How Parish Lane Wines came into existence.  Our dreams of escaping the heat and bustle of Perth and enjoying a new lifestyle.

If it hadn’t been for a recalcitrant distilling machine with a twisted mind of its own Parish Lane Wines may never have existed.  Instead, there may have been a charming, wonderfully scented, but unquaffable, lavender enterprise.  Fortunately for those of us who like a drop of the good stuff, the danger of temperamental machinery, coupled with the mounting chiropractic bills associated with tending a knee-high crop, meant that the founders of Parish Lane Wines had to look else where to make their land pay.

The land had been bought back in the early 1990’s as part of a dream to escape the heat and bustle of city life in Perth and embrace a life less complicated.  While the Margaret River region had looked tempting, nothing they saw over a two year search was quite right.  Moving their explorations further south Richard and Julie viewed several plots, but it wasn’t until they stepped out of the car onto a quirky triangle of land with views to Mount Manypeaks that they both knew they had found their new home.

However, fate intervened in the form of the second - or probably fourth - hand distilling machine.  After spending a holiday harvesting lavender, bagging and drying it, they then had to face up to the ancient machine. With the shriek of tortured metal under pressure and shards of steam escaping at eye level they saw with awful clarity that distillation wasn’t going to work.

Deflated, with their plans to escape the city looking less likely, they consoled themselves with a slap up meal with friends.  The friends had a similar acreage, they had planted vines and sold the grape harvest to a local winery.  Why didn’t Richard and Julie do the same?  More research followed, costings, time scales, soil and site analysis, before they decided it might work.  It should be added here that had they actually worked out to the last cent what it would cost they would never have started, but they do say ignorance is bliss… Eventually in the last year of the old century the first rows were planted. Thirty one rows in all.  By hand.  Just to prove how amiable Richard and Julie are – it was all done with the help of friends – whose only reward for their labours were meals and drinks afterwards!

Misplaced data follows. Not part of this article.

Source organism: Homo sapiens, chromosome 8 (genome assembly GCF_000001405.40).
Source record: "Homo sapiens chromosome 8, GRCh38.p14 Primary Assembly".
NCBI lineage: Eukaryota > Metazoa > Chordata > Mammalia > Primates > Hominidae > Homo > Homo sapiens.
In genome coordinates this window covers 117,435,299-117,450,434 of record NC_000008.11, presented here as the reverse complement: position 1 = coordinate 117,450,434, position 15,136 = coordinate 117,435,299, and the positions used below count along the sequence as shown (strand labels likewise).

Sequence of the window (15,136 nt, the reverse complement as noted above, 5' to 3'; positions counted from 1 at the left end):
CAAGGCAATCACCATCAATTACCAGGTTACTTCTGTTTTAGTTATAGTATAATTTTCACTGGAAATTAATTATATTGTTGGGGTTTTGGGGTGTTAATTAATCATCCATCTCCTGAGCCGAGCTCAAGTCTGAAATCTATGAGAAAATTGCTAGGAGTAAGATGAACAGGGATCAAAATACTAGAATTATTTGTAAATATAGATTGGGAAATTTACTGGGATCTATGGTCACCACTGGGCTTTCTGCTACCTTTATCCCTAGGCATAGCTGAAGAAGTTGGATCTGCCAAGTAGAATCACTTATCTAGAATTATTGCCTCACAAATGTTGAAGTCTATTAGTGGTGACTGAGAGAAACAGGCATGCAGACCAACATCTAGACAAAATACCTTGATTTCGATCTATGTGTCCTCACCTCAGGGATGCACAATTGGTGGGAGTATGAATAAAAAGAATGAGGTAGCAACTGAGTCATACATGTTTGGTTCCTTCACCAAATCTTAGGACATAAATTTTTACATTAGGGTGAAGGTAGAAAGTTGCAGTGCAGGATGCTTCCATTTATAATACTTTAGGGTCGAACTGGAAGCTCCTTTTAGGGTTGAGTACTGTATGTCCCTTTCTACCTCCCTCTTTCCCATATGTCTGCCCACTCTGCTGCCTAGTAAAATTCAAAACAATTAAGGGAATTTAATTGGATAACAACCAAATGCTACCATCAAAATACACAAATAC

Three years later the first crops were ready to be sold and Richard and Julie had made a permanent move down to Albany.  Things progressed.  They planted eighteen rows of Merlot – again by hand.  And if 2005 hadn’t been such a fantastic year for grape growers that’s where the story would still be. In that year growing conditions were excellent. Bumper harvests of superb quality. Great news for the wineries.  Not so good for the Parishes.  With such pickings available the winery that normally bought their grapes had to turn crops away – they simply didn’t need any more.  Faced with a good drop of chardonnay, and the first viable merlot, Richard and Julie decided not to waste the time and effort that had been put into the grapes but to make their own wine. Their harvest was delivered to a local winery and into the hands of the excellent Mike Garland.  Richard (with a bit of help from Julie) now had a few months for a crash course in buying bottles, labels, stoppers and all things that are involved on the other side of the grape industry. 

We hand pick our fruit

Every vintage the same group of friends gather to lend a hand and somehow the picking becomes more of a day out than a chore.  Gossip is shared across rows and the fitter members lug baskets of grapes to the ute.  Breaks are frequent, whether for tea, lunch or just to find out why Richard was laughing so much. At the end of the day a trailer sits loaded with huge boxes stuffed with the promise of a new wine. This is the time to sit back in the last glow of the evening sun, to drink the previous vintage and imagine the possibilities before you. We’d like to think that the joy Richard and Julie feel in living their dream sneaks into the bottle, but you’d need to drink some before you can decide….

What People Say

The 2009 Cabernet Merlot travelled well and stood the test of time....delicious

Donna Teresa Cook

Great Bubbly!

Marilynn Horgan